Truth In Media: The Importance of Journalistic Integrity
Author, Jackson Schneider, AOC Community Media Intern
In the case of news, we should always wait for the sacrament of confirmation.- Voltaire
The invention of the internet is one of the most impactful events in human history, and one that has changed our world, for better, and for worse. News travels in an instant, we can hear about major events in real-time through platforms like Twitter. While this has connected humanity in a way previously unheard of, it comes with an increasingly clear consequence: an erosion of journalistic integrity, and a new surge of propaganda. This idea of “fake news” is not a new concept. Yellow journalism has been around since language itself. The great Roman general Mark Antony committed suicide over a news story that Cleopatra had done the same. The Spanish-American war in the late 19th century was caused by a newspaper article blaming the destruction of the U.S.S. Maine on Spanish troops, when there was no evidence to jump to that conclusion. However, it seems now that propaganda has found new life on social media, with the intent of furthering a political agenda, or simply causing chaos by means of misinformation.
This spreading of biased journalism can also be seen within the twenty-four hour news cycle. When huge conglomerate corporations such as Sinclair control hundreds of local stations, the illusion of independent journalism is just that, an illusion. This poignant video illustrates the total control companies like Sinclair have over the news Americans are consuming:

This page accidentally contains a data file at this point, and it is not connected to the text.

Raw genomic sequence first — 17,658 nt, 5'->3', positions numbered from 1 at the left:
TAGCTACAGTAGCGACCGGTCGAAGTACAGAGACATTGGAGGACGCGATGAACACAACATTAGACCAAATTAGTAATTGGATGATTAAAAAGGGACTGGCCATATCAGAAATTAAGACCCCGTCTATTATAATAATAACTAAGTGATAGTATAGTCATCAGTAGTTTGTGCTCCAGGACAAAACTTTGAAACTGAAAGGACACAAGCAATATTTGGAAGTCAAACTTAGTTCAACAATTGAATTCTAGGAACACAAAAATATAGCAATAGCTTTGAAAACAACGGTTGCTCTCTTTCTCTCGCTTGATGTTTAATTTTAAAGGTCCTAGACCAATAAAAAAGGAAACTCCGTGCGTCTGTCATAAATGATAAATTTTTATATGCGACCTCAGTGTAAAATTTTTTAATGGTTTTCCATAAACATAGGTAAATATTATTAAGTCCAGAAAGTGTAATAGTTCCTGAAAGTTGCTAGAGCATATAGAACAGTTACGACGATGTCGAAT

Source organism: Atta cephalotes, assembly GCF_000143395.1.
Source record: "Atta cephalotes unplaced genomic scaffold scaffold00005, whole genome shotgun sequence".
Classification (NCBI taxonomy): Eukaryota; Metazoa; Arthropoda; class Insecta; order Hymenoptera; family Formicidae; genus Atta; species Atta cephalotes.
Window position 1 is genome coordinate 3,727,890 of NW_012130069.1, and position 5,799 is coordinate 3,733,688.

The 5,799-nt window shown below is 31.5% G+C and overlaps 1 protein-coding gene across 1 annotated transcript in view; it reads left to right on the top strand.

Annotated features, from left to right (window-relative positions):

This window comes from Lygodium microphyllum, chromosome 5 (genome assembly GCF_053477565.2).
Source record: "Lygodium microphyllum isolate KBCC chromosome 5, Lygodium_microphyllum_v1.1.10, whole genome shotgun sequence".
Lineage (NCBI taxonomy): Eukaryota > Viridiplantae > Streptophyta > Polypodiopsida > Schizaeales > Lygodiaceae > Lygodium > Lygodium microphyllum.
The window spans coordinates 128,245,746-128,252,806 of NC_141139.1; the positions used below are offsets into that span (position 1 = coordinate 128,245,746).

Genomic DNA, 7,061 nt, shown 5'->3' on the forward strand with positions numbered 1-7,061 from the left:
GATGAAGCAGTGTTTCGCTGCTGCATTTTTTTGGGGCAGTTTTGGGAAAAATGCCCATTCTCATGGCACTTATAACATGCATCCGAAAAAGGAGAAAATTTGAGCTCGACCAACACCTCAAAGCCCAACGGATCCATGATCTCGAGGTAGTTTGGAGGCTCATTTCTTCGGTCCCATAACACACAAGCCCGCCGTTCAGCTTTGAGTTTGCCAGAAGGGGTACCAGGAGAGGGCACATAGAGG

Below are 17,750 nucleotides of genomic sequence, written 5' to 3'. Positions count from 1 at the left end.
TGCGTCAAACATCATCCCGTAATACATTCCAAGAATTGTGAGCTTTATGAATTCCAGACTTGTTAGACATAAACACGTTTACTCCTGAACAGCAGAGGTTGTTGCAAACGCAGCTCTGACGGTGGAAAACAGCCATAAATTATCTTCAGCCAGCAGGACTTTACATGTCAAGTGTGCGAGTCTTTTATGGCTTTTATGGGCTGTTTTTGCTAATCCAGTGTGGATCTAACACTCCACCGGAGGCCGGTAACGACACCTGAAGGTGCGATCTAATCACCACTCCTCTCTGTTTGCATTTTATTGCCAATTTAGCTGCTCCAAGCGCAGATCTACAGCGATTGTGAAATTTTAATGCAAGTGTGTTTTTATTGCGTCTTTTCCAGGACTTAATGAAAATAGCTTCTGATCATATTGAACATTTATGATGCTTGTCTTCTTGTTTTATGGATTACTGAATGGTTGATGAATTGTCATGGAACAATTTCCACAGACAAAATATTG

By attacking the credibility of network news, and presenting these small local channels as independent journalists, Sinclair is encouraging the spread of the very propaganda they appear to condemn.
The problem with this shift in our news cycle is that getting your news has become a lot more complicated of a process than it used to be. When sources such as the National Enquirer spread completely falsified stories, and anything you see on social media is up to scrutiny, it can be difficult to discern what is real, and what is not. What is biased, and what is objective. What has an agenda, and what is genuine journalism.
The International Federation of Library Associations and Institutions have released this very simple infographic describing how exactly to spot yellow journalism:
As society and technology move ever forward, this problem will not fade away. In fact, it may prove even more difficult to root out propaganda. Photoshop and doctored video can fool even the most internet savvy among us. All of this means that media literacy is more important now than ever before. Know the sources you trust, check your own bias, and do your research before sharing an article or viral image. When propaganda is identified, it loses its power. Don’t let it control you.